Sudan's expulsion of more than a dozen international aid groups not only puts the lives of at least 1 million displaced Darfuris at risk of starvation, it could also set off a series of regional conflicts.
The world's largest humanitarian aid effort is being cut in half overnight. With the biggest groups, such as Doctors Without Borders, Care International, and Oxfam leaving, Darfur watchers expect an exodus of hundreds of thousands of Darfuris from camps in Sudan for havens in neighboring Chad and the Central African Republic. But there's also a rising risk of more armed conflict within Sudan.
Rebel groups fighting with the Khartoum government see an opportunity to recruit more fighters from the current camps, as the hungary turn to them for food and water. And aid groups that have acted as important community bridge builders in fractious towns along the north-south Sudan divide, are leaving. Analysts say their removal threatens the four-year-old north-south peace agreement that ended Africa's longest civil war.
"It is very important to look at the implication beyond Darfur and beyond humanitarian," says Sara Pantuliano, research fellow at the Overseas Development Institute, who has studied Sudan for close to two decades. "It will further aggravate people that are already profoundly unhappy about the lack of support postpeace," Ms. Pantuliano says. "People with weapons are every where…. Tensions build high and it can just take a little incident to spark it off."
Khartoum's decision, last week, to expel 13 international aid groups from Sudan was not unexpected after the International Criminal Court (ICC) charged Sudanese President Omar al-Bashir with war crimes in the Darfur region and issued a warrant for his arrest. Khartoum says that the aid groups have acted as "spies," providing the court's prosecutor with much of the evidence, a charge that the nongovernmental organizations (NGOs) all reject.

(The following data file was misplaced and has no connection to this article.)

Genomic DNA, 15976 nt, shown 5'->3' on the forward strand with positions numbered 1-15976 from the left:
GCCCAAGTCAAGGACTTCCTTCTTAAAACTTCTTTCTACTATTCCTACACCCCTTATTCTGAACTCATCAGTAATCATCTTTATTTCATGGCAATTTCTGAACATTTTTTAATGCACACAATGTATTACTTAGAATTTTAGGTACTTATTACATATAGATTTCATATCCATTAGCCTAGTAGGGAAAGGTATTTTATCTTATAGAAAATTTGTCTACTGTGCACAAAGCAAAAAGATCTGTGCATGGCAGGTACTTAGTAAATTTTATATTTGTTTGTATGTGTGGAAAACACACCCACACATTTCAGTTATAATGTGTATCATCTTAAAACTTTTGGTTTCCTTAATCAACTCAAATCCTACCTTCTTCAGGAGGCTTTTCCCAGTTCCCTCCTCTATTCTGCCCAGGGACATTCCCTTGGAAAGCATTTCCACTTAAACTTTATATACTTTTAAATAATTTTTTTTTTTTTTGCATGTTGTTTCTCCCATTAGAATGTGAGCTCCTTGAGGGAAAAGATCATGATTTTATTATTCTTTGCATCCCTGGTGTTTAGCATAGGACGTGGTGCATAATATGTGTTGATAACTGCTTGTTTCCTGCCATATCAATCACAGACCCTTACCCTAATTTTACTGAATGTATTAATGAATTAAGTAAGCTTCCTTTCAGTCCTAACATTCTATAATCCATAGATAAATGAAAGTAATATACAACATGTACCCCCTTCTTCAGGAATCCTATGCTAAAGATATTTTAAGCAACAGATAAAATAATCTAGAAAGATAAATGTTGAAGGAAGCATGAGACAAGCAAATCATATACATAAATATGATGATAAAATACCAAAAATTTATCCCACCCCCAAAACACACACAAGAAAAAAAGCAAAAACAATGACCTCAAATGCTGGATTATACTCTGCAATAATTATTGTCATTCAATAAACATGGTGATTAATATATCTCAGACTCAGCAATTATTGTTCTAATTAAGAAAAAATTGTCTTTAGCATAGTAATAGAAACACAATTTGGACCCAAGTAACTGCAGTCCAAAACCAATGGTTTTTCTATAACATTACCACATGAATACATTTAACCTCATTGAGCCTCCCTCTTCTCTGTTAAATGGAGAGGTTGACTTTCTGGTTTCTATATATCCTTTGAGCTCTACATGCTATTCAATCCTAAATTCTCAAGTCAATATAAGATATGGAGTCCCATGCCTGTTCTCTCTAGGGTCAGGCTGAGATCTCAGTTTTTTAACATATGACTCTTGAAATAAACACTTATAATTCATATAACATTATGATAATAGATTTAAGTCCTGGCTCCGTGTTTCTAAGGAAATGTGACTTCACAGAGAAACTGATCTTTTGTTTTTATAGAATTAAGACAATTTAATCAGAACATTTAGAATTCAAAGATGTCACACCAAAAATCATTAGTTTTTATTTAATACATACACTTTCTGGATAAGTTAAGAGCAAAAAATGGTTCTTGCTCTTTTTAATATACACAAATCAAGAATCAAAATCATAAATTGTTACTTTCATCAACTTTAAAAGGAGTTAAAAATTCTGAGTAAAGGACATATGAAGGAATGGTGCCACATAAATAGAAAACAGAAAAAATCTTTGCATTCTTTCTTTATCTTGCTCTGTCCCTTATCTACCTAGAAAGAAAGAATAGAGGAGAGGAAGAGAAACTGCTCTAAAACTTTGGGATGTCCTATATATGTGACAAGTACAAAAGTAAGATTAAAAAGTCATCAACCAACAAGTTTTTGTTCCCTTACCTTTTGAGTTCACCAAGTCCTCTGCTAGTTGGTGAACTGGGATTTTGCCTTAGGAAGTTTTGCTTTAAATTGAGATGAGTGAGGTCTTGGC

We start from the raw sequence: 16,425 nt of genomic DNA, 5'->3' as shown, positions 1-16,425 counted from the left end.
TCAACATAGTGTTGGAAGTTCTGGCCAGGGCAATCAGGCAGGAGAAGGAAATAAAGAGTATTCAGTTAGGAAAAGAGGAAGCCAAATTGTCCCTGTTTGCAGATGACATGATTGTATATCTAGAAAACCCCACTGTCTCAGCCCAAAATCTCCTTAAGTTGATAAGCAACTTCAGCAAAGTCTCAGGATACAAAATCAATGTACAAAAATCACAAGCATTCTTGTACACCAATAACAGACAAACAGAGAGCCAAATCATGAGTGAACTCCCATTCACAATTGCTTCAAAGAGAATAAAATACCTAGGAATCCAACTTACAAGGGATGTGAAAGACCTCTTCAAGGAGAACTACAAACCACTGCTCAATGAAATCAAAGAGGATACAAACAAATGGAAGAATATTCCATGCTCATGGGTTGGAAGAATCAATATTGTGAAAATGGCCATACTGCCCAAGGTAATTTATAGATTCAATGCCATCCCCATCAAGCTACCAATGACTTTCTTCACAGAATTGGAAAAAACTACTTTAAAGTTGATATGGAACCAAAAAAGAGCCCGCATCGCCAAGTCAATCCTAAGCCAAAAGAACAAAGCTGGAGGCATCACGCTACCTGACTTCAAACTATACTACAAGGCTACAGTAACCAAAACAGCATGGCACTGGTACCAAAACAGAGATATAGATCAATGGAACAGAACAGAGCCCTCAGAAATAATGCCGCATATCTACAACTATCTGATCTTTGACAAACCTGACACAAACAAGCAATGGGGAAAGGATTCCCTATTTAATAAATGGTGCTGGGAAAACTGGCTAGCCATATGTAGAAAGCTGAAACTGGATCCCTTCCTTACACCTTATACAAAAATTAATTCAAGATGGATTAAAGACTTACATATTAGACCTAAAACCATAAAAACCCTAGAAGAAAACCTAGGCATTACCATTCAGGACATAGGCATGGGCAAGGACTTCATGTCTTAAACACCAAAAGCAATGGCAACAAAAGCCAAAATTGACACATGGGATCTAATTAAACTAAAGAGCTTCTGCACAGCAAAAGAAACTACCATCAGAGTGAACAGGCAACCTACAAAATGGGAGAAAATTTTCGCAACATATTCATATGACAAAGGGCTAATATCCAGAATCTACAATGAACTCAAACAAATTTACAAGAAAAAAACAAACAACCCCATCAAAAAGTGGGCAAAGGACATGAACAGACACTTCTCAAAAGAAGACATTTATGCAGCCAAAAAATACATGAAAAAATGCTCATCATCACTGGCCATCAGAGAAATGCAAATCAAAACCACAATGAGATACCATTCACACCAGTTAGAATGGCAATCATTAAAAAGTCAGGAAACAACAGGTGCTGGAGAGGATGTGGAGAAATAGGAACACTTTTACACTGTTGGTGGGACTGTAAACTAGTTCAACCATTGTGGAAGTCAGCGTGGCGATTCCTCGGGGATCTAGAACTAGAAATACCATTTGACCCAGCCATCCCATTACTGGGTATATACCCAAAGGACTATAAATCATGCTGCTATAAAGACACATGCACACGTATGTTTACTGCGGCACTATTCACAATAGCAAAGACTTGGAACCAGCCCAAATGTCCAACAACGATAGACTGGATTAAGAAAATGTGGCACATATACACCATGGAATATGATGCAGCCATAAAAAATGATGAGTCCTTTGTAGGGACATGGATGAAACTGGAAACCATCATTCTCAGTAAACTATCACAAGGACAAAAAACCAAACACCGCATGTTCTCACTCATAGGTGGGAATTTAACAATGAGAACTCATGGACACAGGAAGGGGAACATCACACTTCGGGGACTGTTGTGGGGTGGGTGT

The United Nations has desperately tried to convince the government to reverse the decision, arguing that their expulsion would leave millions without food, water, and healthcare.
But if the NGOs' expulsion is a humanitarian disaster for Darfur, many observers are concerned that Sudan's fragile north-south border could erupt in conflict again. A peace deal between the Khartoum government and the Sudanese People's Liberation Movement in 2005 ended a two-decade-long civil war, and launched the current Government of National Unity between President Bashir's National Congress Party and the late rebel leader John Garang's SPLM.
At a rally Sunday in the northern Darfur town of El Fasher, President Bashir said that Sudan could do without the expelled NGOs. "We will fill the gap left by the NGOs," he said. Government officials say that Sudan will fill that gap through "national and friendly foreign" NGOs, such as the Sudanese Red Crescent society and Islamic Relief.
But the UN's humanitarian aid chief, John Holmes, said Monday that the UN agencies and other organizations allowed to remain in Darfur don't have the resources to replace the activities of those expelled.
According to Mr. Holmes, 7,610 people worked for the 13 expelled aid groups. They represent more than 50 percent of the roughly 14,000 humanitarian workers from 85 organizations that had been working in Darfur.
Analysts point out that none of Sudan's local NGOs have either the money or the expertise to replace a relief effort that currently costs $2 billion per year.